By Bardia Sinaee
For the past five years, the war in Iraq has been one of the hottest topics in the news media, with various solutions being suggested by serious observers and pundits alike. Realistic contemporary analysis reveals, however, that Iraq can no longer be fixed through current schemes, as the country’s political, economic, and social systems must be rebuilt from the ground up.
Just weeks before the end of his ten-year term as the Secretary General of the United Nations, Kofi Annan made a controversial statement: Iraq was better off under the rule of Saddam Hussein. Using the current situation of Iraqi civilians as an example, observers like Annan have claimed that the Saddam’s regime provided more stability and safety for the average Iraqi than does the American occupation.
The American–led invasion of Iraq in 2003 (and the preceding history of the state) have been detrimental to the country’s structure and it can only prosper through realistic planning. In brief, Iraq must pursue a complete re-establishment of its political, environmental, social, and economic systems. With cooperation from the international community, and most importantly, its own citizens, Iraq has the option of learning from the past in order to move forward.
Iraq’s social structure is in a state of chaos and this social unrest must be examined to determine the root causes. Safety for civilians is almost non-existent. In April 2007, the month that marked the fourth year of the occupation, 1,500 Iraqi civilians were killed. These murders can be attributed to the numerous civil wars that are currently taking place – in most cases between equally culpable Sunni and Shiite insurgency groups.
The various clashes – often targeting civilian masses, government buildings, and oil projects – reflect the struggle for political power between many groups within the country.
A provincial election in early 2005 saw the major Shiite parties joining under the United Iraqi Alliance, causing some to fear that Iraq may move towards a conservative theocracy resembling that of neighboring Iran. One party within the United Iraqi Alliance even controlled a special unit that had been trained by the Iranian Revolutionary Guard. But those in favour of true freedom for Iraqi citizens need only look at Iran’s tainted democratic record to realize that a theocracy is an impractical form of government.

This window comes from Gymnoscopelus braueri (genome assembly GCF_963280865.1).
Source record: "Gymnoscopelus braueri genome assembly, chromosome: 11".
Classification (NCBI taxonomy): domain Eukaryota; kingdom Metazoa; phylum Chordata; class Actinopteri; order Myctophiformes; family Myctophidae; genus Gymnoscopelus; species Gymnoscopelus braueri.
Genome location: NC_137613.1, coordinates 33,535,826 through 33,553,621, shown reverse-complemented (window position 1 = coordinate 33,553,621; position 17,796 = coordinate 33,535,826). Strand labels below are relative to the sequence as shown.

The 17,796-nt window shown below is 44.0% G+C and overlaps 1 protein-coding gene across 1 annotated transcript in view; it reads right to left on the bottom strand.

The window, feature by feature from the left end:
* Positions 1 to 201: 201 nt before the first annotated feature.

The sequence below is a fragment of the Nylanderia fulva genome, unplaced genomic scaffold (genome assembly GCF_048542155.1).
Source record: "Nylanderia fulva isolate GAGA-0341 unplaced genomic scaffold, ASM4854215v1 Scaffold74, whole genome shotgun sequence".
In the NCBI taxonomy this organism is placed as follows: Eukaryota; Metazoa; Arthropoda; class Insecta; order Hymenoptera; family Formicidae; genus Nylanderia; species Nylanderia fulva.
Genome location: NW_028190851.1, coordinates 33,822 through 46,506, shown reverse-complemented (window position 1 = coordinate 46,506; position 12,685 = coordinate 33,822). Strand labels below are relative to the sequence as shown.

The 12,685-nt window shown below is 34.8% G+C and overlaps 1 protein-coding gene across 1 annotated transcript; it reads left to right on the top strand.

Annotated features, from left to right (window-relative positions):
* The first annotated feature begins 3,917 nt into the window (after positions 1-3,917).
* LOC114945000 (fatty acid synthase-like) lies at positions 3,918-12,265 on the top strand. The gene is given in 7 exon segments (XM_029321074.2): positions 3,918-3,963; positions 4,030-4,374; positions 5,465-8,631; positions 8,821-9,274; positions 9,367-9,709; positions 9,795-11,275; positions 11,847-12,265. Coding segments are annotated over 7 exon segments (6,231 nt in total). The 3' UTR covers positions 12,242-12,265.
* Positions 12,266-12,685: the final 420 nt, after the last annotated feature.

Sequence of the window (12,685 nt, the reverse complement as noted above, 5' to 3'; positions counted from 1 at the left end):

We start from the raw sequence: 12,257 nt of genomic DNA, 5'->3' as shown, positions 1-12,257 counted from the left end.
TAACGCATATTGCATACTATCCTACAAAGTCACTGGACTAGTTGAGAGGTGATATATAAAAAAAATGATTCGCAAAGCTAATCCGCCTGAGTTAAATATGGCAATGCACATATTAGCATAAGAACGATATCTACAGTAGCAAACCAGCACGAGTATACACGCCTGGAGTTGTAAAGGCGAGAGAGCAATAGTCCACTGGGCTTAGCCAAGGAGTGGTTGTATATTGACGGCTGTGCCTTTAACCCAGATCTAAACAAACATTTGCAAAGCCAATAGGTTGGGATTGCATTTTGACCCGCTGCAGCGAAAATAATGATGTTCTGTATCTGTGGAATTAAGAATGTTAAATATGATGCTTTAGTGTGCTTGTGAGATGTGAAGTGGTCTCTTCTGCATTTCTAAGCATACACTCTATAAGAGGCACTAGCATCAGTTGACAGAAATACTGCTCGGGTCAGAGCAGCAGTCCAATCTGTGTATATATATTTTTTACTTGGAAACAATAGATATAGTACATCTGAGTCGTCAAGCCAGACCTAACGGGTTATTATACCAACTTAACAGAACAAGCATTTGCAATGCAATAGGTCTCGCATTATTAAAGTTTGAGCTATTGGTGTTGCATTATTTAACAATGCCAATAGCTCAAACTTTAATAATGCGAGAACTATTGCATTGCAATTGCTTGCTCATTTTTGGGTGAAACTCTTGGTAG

Iraq’s crime pandemic also fuels the flames of instability. In the absence of an effective police force, criminals and insurgency groups are targeting the relatively affluent Iraqi middle class – causing a mass exodus of many skilled workers. Middle class workers such as engineers, radiologists, and physicians have become popular targets for robbery, extortion, and kidnapping. This persistent emigration of skilled workers will undoubtedly cause the continual collapse of Iraq’s infrastructure, and will increase the time needed to recover in the future.
The threat of an oppressive theocracy, further insurgency, and the ongoing crime pandemic, require a form of security in Iraq that is planned for over a matter of years. Iraqi and American government officials must realize that security cannot be achieved with patch-up solutions in a matter of months, and such realities must be accepted in order to move forward with a thorough framework for attaining long-term stability in Iraq. If the roots of the aforementioned problems are assessed, they can be solved.
Another dire issue in Iraq is the condition of its environment. A history of conflict and ecological negligence has left Iraq’s environment in a reduced state that, in-turn, limits the country’s ability to sell and export goods such as oil and agriculture. An example of the nation’s past environmental negligence is the Mesopotamian marshlands. The area widely reputed to be the site of the biblical Garden of Eden has been devastated by irresponsible engineering schemes, such as upstream dams and drainage projects. In all, about 90 percent of the marshlands were destroyed in less than ten years, triggering a variety of wildlife and social problems in the process. A group of indigenous people known as the Marsh Arabs, who have lived in the area for over 5000 years, has witnessed the collapse of their culture as a result of Iraq’s shortcomings in ecological preservation.